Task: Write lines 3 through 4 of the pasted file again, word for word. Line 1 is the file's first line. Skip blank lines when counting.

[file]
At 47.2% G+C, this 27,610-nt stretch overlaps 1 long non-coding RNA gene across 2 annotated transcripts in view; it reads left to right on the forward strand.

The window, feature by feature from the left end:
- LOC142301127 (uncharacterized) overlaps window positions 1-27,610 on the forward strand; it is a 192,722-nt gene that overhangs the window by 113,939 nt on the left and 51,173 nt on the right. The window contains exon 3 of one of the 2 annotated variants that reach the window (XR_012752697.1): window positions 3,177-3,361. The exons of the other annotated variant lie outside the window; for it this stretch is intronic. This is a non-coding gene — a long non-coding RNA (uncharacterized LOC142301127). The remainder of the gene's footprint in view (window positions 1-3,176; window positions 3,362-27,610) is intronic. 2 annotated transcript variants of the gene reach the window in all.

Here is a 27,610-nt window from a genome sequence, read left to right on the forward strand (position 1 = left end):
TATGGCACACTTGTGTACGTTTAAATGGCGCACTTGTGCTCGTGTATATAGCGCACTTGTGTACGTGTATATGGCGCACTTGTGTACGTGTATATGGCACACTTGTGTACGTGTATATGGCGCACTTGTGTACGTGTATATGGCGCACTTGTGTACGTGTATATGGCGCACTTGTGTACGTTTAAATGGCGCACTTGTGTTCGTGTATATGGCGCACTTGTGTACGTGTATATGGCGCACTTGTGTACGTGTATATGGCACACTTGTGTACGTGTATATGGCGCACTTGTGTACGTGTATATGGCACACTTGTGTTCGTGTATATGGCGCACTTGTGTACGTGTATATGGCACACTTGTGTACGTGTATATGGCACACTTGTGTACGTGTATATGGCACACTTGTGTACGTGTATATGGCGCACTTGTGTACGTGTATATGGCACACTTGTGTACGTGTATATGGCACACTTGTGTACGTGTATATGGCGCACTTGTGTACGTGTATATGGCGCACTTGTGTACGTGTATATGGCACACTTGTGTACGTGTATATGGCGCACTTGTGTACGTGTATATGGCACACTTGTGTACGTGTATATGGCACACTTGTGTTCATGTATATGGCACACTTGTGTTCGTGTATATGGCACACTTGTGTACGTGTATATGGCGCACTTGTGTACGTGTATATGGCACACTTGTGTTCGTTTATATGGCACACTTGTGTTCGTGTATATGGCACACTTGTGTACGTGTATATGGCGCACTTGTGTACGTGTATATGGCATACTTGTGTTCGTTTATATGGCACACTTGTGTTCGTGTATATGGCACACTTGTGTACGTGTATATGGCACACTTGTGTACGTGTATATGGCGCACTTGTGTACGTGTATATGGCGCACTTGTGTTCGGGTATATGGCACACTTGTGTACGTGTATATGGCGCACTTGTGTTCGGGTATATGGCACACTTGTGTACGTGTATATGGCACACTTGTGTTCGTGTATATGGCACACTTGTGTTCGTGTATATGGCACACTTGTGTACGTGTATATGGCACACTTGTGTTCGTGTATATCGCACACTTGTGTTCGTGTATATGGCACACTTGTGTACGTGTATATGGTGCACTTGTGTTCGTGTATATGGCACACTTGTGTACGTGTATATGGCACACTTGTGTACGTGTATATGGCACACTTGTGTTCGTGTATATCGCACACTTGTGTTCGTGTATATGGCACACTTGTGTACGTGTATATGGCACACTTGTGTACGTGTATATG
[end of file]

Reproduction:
- LOC142301127 (uncharacterized) overlaps window positions 1-27,610 on the forward strand; it is a 192,722-nt gene that overhangs the window by 113,939 nt on the left and 51,173 nt on the right. The window contains exon 3 of one of the 2 annotated variants that reach the window (XR_012752697.1): window positions 3,177-3,361. The exons of the other annotated variant lie outside the window; for it this stretch is intronic. This is a non-coding gene — a long non-coding RNA (uncharacterized LOC142301127). The remainder of the gene's footprint in view (window positions 1-3,176; window positions 3,362-27,610) is intronic. 2 annotated transcript variants of the gene reach the window in all.

Here is a 27,610-nt window from a genome sequence, read left to right on the forward strand (position 1 = left end):